After losing six consecutive games prior to Districts, it may come as surprise to some that men’s soccer was not only able to win its next five games but also compete for a State title.
According to players, this turnaround was possible because of the change in attitudes the players and coaches had towards the team and sport.“I remember we had a team meeting, and I asked the kids, ‘Do you remember how you felt about our team on Aug. 10?’ That was [our first team meeting.] I said, ‘How did you feel about the team then?’ One [player] said [that he] thought we were going to be great, there was no limit to what we [could] achieve. I said, ‘Look around the classroom; are all the same players here? Is this the same coach here? What’s really changed,’” head coach Tim Cashel said.
On the turnaround, junior Preston Haney said, “We took a look at ourselves as a team and as individuals and realized that the athletic ability and skill is there and where it needs to be, but our mentality needs to change.”
“We forgot about the previous games and started over. It was day one again, and we came into playoffs with just as much excitement and belief in ourselves as when the season began,” senior Andrew Harper said.
Unfortunately, at the State game Webster lost to Fort Zumwalt South 1-2, but not without putting up a fight first. The team scored its only goal with 34 seconds left on the clock.
“We never gave up and were resilient and that goal we scored, even though it was too late, showed that,” senior Mason Schultz said.
“[The goal] was a reflection of what had gotten us to the championship, which was ‘I don’t care how bad it looks we are going to keep working.’ We kept working and stayed positive and ended up in the State final. Scoring that last goal, to me, was symbolic of the fight that our team has and that’s why we were there,” Cashel said.
Although the team may have not won a State title, the players were able to win in other aspects.
“Reflecting on the season, I don’t have any regrets. I wouldn’t change a thing. Through the highs and the lows, there is nowhere I’d rather be than with my team,” Harper said.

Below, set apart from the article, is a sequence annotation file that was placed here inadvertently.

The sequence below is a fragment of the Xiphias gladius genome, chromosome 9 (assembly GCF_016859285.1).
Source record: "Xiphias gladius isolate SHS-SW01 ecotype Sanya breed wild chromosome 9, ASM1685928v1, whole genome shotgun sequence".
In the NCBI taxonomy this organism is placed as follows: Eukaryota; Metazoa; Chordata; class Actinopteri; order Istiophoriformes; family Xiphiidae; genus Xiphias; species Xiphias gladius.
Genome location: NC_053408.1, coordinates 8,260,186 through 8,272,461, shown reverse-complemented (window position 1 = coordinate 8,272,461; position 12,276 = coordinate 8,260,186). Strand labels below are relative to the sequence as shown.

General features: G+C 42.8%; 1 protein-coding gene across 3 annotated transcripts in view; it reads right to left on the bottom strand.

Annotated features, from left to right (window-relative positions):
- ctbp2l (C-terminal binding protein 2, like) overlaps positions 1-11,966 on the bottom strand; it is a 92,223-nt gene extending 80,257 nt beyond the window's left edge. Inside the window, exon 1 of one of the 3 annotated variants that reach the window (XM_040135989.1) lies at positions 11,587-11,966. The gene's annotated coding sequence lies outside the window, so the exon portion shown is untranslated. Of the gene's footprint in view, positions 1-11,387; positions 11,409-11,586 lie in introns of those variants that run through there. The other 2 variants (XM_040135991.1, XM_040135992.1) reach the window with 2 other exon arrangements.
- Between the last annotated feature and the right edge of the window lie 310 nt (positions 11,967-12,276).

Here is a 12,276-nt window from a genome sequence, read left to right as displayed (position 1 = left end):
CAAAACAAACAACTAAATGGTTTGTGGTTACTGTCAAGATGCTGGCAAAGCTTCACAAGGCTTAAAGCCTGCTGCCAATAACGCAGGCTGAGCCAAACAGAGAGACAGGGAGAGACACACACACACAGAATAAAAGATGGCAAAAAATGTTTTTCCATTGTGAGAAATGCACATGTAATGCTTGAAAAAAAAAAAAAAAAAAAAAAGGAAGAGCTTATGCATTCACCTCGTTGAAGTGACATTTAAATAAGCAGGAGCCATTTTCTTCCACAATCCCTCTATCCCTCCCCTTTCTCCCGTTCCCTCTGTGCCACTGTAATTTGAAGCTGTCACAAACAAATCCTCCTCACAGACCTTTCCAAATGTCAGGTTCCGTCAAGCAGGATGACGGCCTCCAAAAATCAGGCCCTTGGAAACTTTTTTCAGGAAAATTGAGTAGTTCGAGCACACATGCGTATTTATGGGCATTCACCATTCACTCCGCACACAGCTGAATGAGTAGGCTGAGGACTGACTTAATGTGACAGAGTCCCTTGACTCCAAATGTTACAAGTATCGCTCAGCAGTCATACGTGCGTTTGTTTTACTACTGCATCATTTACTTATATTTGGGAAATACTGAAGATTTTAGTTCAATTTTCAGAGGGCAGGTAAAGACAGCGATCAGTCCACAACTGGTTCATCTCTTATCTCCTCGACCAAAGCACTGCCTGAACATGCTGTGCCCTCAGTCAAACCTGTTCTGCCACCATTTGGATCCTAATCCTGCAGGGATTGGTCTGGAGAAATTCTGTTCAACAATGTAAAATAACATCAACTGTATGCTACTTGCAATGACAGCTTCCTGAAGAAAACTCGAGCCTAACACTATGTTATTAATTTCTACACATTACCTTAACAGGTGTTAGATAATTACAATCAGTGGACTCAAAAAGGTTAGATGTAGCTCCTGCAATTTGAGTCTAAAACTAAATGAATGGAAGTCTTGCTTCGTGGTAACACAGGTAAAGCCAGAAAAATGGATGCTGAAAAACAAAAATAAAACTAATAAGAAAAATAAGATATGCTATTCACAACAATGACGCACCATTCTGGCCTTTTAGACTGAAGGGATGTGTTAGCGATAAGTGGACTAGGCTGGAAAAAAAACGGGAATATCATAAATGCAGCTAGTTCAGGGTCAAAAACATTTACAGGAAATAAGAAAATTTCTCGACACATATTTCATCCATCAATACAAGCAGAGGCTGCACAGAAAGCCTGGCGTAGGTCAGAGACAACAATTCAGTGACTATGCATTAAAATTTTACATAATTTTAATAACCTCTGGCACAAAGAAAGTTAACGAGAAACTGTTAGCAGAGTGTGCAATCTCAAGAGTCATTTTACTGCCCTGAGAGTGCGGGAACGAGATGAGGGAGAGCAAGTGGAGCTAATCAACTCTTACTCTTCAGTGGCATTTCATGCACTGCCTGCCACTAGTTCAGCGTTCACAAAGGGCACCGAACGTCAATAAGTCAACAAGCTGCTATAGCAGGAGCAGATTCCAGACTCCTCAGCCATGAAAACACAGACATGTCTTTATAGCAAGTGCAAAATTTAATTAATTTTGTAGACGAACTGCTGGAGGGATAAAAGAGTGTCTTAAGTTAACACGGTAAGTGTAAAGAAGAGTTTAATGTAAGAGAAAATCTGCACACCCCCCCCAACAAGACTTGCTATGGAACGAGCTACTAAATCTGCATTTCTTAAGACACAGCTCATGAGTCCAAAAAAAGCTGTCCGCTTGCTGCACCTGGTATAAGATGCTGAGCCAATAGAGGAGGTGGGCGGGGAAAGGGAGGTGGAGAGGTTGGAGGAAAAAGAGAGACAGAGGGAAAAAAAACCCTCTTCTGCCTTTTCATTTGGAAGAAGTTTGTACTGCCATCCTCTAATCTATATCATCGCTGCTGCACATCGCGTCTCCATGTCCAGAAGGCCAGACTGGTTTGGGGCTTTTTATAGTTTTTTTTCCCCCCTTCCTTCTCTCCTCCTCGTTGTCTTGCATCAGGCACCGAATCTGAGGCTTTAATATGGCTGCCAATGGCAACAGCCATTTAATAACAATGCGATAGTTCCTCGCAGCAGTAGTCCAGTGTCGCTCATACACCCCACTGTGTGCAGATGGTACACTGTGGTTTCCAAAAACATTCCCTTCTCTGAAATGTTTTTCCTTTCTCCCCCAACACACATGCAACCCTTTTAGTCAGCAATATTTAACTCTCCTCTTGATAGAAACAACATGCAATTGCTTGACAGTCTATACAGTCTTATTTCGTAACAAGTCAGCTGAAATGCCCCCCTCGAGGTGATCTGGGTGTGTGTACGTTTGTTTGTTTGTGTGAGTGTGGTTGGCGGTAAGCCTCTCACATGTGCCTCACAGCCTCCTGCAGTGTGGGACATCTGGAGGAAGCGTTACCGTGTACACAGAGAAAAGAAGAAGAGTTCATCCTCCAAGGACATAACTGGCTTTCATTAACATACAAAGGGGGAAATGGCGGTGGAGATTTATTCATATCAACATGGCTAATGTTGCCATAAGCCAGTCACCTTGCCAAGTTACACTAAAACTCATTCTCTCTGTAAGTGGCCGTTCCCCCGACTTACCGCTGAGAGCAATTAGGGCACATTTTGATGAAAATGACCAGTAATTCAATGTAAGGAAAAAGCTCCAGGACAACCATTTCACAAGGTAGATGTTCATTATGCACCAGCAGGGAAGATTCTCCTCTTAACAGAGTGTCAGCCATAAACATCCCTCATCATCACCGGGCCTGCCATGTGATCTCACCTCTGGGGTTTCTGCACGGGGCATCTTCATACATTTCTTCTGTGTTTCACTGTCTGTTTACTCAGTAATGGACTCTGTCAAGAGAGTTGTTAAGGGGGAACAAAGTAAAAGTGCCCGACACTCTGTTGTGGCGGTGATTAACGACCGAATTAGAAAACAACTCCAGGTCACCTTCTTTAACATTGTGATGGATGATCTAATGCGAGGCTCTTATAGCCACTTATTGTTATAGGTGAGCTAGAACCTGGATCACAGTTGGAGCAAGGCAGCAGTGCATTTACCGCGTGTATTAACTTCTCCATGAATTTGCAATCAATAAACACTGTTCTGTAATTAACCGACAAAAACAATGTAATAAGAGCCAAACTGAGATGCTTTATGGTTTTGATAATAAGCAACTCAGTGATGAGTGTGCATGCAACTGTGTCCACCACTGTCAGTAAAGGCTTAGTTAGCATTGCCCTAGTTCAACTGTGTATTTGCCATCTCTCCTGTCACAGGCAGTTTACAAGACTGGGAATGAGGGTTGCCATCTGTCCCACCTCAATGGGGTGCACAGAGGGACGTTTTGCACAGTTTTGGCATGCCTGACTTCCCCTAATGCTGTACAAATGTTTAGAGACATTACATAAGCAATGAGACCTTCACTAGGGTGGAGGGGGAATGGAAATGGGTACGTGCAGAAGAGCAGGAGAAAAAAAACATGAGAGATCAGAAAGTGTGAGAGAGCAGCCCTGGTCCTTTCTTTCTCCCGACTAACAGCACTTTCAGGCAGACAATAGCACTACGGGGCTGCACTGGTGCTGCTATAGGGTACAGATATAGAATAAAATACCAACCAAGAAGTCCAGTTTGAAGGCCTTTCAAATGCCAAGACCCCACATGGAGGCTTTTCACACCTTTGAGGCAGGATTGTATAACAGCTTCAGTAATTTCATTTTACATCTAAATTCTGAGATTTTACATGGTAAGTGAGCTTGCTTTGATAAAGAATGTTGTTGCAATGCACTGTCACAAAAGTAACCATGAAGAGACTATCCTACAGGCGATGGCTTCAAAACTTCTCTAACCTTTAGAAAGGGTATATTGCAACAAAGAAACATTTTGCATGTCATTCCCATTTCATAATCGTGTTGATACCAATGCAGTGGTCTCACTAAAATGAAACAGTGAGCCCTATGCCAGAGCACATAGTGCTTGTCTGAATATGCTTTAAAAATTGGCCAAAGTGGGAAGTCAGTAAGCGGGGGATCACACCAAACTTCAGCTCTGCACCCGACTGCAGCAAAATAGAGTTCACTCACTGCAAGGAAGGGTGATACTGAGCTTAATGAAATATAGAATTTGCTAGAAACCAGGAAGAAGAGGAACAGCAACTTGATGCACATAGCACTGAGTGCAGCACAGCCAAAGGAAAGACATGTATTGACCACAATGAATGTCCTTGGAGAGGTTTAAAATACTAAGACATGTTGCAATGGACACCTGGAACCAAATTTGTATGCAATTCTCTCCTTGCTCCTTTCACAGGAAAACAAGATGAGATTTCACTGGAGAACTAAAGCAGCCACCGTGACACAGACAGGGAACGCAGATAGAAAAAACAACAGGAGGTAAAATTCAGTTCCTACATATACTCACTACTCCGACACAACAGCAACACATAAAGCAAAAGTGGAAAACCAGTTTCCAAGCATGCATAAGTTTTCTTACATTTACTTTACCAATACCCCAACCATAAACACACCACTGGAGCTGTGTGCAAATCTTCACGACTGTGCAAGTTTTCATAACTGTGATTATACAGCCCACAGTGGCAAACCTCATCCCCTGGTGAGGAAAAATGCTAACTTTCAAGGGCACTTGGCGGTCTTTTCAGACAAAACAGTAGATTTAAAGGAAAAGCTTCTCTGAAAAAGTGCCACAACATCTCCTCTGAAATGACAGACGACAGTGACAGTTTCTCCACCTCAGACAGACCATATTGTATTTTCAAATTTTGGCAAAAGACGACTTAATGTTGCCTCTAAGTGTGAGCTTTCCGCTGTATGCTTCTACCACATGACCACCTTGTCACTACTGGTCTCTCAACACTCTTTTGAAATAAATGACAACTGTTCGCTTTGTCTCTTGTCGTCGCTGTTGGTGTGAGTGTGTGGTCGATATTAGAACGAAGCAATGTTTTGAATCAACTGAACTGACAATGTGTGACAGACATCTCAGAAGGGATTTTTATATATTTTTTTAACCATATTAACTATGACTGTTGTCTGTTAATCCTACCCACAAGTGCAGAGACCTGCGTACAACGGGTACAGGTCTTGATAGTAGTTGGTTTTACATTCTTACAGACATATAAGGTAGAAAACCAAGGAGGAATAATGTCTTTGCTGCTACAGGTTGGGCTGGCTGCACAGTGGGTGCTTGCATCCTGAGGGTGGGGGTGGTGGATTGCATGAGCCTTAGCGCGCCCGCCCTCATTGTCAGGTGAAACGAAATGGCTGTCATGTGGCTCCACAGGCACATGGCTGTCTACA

A few players expressed the development of camaraderie throughout the season.
According to Schultz, “The team connected so well throughout the season, and the friends we [had] in
August became family [by] November. Even when we were struggling, we stuck together and enjoyed every minute of the season. Losing the last game of the season wasn’t the perfect ending, but seeing all of the support we had from the whole community was indescribable.”
“Being a part of a team doesn’t just mean you practice and play with other members. Being a part of a team is about being a family. Families love and sacrifice for each other, and that’s exactly what we did. Sure we are a team, but I know everyone sees it as something more,” Harper said.
“What makes high school soccer special is that you get to play with your friends that you have known since you were five or even younger and you are playing for the fans at school, the community, and the name of the school,” Haney said.
Cashel felt this season was unique because, “It was one of the most rewarding seasons for me as a coach because we took what was impossible and made it possible and that was because of the trust the kids had in us… it takes a little while after you lose the last game to have an appreciation about what was so good about it, because, in the end, we didn’t accomplish the ultimate objective, but in reality, maybe we accomplished something more.”
This will be Evelyn Trampe’s second year on ECHO staff, but she made several contributions while taking journalism class her sophomore year. She is also a member of Quill and Scroll.
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